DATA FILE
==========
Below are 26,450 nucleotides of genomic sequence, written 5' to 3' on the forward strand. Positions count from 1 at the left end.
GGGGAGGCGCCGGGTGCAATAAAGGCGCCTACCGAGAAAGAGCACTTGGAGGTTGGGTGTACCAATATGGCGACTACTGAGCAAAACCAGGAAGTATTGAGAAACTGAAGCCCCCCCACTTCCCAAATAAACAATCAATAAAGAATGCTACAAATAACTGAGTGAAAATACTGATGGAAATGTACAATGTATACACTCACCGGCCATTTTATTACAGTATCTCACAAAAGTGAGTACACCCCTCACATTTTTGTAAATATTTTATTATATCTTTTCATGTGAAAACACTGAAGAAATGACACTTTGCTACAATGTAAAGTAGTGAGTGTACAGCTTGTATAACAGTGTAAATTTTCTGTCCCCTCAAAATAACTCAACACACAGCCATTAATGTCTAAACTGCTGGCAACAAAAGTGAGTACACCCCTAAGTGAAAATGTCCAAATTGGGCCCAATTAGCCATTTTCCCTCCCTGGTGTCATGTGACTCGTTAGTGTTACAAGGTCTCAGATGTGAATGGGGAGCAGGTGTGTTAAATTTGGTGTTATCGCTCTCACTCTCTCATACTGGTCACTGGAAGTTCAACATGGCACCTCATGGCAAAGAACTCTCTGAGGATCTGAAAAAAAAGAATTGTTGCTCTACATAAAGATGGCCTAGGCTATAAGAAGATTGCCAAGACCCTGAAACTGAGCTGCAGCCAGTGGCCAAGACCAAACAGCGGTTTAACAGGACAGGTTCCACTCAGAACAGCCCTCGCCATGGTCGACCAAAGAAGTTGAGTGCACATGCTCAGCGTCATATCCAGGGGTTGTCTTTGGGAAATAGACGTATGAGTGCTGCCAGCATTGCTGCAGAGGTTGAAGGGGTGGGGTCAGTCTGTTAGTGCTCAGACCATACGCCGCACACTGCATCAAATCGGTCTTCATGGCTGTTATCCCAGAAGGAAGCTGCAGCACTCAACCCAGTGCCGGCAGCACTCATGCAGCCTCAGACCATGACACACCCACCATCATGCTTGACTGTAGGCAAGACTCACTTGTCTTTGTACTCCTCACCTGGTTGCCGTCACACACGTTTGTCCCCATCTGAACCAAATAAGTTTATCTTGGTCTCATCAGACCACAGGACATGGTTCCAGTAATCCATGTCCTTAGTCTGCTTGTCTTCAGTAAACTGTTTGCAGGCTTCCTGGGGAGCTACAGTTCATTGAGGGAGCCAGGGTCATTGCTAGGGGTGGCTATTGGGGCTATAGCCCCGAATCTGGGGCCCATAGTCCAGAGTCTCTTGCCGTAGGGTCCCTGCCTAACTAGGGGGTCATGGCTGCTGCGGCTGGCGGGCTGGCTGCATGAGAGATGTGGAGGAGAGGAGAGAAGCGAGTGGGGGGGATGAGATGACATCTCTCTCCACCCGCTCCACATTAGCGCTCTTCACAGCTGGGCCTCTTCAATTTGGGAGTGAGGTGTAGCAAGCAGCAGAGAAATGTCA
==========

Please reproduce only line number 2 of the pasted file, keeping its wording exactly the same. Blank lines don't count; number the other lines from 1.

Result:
GGGGAGGCGCCGGGTGCAATAAAGGCGCCTACCGAGAAAGAGCACTTGGAGGTTGGGTGTACCAATATGGCGACTACTGAGCAAAACCAGGAAGTATTGAGAAACTGAAGCCCCCCCACTTCCCAAATAAACAATCAATAAAGAATGCTACAAATAACTGAGTGAAAATACTGATGGAAATGTACAATGTATACACTCACCGGCCATTTTATTACAGTATCTCACAAAAGTGAGTACACCCCTCACATTTTTGTAAATATTTTATTATATCTTTTCATGTGAAAACACTGAAGAAATGACACTTTGCTACAATGTAAAGTAGTGAGTGTACAGCTTGTATAACAGTGTAAATTTTCTGTCCCCTCAAAATAACTCAACACACAGCCATTAATGTCTAAACTGCTGGCAACAAAAGTGAGTACACCCCTAAGTGAAAATGTCCAAATTGGGCCCAATTAGCCATTTTCCCTCCCTGGTGTCATGTGACTCGTTAGTGTTACAAGGTCTCAGATGTGAATGGGGAGCAGGTGTGTTAAATTTGGTGTTATCGCTCTCACTCTCTCATACTGGTCACTGGAAGTTCAACATGGCACCTCATGGCAAAGAACTCTCTGAGGATCTGAAAAAAAAGAATTGTTGCTCTACATAAAGATGGCCTAGGCTATAAGAAGATTGCCAAGACCCTGAAACTGAGCTGCAGCCAGTGGCCAAGACCAAACAGCGGTTTAACAGGACAGGTTCCACTCAGAACAGCCCTCGCCATGGTCGACCAAAGAAGTTGAGTGCACATGCTCAGCGTCATATCCAGGGGTTGTCTTTGGGAAATAGACGTATGAGTGCTGCCAGCATTGCTGCAGAGGTTGAAGGGGTGGGGTCAGTCTGTTAGTGCTCAGACCATACGCCGCACACTGCATCAAATCGGTCTTCATGGCTGTTATCCCAGAAGGAAGCTGCAGCACTCAACCCAGTGCCGGCAGCACTCATGCAGCCTCAGACCATGACACACCCACCATCATGCTTGACTGTAGGCAAGACTCACTTGTCTTTGTACTCCTCACCTGGTTGCCGTCACACACGTTTGTCCCCATCTGAACCAAATAAGTTTATCTTGGTCTCATCAGACCACAGGACATGGTTCCAGTAATCCATGTCCTTAGTCTGCTTGTCTTCAGTAAACTGTTTGCAGGCTTCCTGGGGAGCTACAGTTCATTGAGGGAGCCAGGGTCATTGCTAGGGGTGGCTATTGGGGCTATAGCCCCGAATCTGGGGCCCATAGTCCAGAGTCTCTTGCCGTAGGGTCCCTGCCTAACTAGGGGGTCATGGCTGCTGCGGCTGGCGGGCTGGCTGCATGAGAGATGTGGAGGAGAGGAGAGAAGCGAGTGGGGGGGATGAGATGACATCTCTCTCCACCCGCTCCACATTAGCGCTCTTCACAGCTGGGCCTCTTCAATTTGGGAGTGAGGTGTAGCAAGCAGCAGAGAAATGTCA